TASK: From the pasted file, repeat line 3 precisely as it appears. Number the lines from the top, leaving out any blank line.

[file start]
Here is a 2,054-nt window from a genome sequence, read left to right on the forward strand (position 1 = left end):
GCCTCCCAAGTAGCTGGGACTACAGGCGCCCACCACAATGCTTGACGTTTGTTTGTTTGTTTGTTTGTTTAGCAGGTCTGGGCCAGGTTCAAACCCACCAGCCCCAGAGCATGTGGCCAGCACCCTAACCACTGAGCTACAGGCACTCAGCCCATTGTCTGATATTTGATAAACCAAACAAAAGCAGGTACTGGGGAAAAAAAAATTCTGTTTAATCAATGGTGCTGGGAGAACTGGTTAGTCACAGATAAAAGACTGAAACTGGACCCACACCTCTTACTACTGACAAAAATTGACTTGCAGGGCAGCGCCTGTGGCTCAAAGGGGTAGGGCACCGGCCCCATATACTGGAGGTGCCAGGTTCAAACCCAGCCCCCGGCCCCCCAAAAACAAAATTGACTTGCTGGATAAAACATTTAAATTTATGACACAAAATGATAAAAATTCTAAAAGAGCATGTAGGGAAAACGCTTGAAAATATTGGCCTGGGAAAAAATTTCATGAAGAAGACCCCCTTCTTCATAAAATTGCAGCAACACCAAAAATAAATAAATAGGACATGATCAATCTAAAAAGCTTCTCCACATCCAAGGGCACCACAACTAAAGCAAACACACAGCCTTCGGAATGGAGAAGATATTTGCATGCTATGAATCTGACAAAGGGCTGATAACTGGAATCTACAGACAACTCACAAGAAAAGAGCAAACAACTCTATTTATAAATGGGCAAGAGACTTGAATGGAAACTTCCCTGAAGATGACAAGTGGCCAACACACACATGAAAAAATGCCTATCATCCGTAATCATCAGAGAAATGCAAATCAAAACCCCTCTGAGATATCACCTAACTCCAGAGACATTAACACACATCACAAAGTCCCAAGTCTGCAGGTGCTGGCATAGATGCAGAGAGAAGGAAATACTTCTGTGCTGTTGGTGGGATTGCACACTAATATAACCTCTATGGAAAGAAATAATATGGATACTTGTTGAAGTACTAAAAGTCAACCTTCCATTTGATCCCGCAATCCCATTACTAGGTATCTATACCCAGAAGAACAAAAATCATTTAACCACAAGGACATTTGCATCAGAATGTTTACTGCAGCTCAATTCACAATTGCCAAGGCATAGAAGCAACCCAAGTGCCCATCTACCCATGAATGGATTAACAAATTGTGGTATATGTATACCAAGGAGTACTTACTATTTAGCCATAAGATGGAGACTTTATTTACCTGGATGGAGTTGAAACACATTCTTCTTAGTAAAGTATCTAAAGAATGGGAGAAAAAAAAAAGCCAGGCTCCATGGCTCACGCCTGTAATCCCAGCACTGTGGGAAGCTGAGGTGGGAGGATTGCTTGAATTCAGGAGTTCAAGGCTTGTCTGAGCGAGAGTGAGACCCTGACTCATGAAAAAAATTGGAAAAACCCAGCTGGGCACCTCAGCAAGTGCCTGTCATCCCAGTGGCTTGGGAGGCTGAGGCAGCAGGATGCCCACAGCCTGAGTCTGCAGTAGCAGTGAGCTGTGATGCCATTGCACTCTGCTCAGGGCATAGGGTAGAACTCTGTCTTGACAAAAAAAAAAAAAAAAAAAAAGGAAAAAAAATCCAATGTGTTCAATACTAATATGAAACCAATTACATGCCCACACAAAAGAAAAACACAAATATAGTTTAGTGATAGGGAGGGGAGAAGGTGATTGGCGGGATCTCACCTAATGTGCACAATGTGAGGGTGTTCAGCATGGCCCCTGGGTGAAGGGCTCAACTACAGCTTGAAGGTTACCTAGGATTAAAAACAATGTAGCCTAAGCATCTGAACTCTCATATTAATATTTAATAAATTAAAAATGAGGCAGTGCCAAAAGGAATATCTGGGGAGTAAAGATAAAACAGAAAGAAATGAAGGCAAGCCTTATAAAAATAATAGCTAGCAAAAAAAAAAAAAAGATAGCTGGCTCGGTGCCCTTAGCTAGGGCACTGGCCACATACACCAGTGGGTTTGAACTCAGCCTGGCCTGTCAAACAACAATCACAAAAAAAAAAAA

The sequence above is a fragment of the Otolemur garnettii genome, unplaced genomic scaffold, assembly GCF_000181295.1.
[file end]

The sequence above is a fragment of the Otolemur garnettii genome, unplaced genomic scaffold, assembly GCF_000181295.1.